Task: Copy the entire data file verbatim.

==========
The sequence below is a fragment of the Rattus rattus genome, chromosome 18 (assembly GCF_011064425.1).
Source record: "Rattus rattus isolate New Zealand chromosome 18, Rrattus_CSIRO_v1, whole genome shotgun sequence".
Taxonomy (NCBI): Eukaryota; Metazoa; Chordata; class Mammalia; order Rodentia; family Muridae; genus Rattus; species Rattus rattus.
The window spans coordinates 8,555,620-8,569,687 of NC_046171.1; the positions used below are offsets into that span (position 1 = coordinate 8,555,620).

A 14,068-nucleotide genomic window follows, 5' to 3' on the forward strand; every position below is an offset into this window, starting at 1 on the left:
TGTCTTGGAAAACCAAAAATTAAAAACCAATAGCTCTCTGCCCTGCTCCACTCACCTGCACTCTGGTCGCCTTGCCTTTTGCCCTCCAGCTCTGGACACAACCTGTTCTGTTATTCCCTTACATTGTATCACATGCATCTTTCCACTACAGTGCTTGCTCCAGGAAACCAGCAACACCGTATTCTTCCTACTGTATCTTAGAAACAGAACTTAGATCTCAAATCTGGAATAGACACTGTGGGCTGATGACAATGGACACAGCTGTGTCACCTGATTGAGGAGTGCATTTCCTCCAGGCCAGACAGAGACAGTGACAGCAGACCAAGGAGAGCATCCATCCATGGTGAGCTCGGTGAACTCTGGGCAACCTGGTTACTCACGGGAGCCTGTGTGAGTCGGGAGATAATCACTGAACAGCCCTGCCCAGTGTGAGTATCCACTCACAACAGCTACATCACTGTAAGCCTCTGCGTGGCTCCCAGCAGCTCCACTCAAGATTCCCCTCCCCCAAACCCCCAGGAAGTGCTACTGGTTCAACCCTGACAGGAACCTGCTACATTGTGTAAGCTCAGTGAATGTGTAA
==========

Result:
The sequence below is a fragment of the Rattus rattus genome, chromosome 18 (assembly GCF_011064425.1).
Source record: "Rattus rattus isolate New Zealand chromosome 18, Rrattus_CSIRO_v1, whole genome shotgun sequence".
Taxonomy (NCBI): Eukaryota; Metazoa; Chordata; class Mammalia; order Rodentia; family Muridae; genus Rattus; species Rattus rattus.
The window spans coordinates 8,555,620-8,569,687 of NC_046171.1; the positions used below are offsets into that span (position 1 = coordinate 8,555,620).

A 14,068-nucleotide genomic window follows, 5' to 3' on the forward strand; every position below is an offset into this window, starting at 1 on the left:
TGTCTTGGAAAACCAAAAATTAAAAACCAATAGCTCTCTGCCCTGCTCCACTCACCTGCACTCTGGTCGCCTTGCCTTTTGCCCTCCAGCTCTGGACACAACCTGTTCTGTTATTCCCTTACATTGTATCACATGCATCTTTCCACTACAGTGCTTGCTCCAGGAAACCAGCAACACCGTATTCTTCCTACTGTATCTTAGAAACAGAACTTAGATCTCAAATCTGGAATAGACACTGTGGGCTGATGACAATGGACACAGCTGTGTCACCTGATTGAGGAGTGCATTTCCTCCAGGCCAGACAGAGACAGTGACAGCAGACCAAGGAGAGCATCCATCCATGGTGAGCTCGGTGAACTCTGGGCAACCTGGTTACTCACGGGAGCCTGTGTGAGTCGGGAGATAATCACTGAACAGCCCTGCCCAGTGTGAGTATCCACTCACAACAGCTACATCACTGTAAGCCTCTGCGTGGCTCCCAGCAGCTCCACTCAAGATTCCCCTCCCCCAAACCCCCAGGAAGTGCTACTGGTTCAACCCTGACAGGAACCTGCTACATTGTGTAAGCTCAGTGAATGTGTAA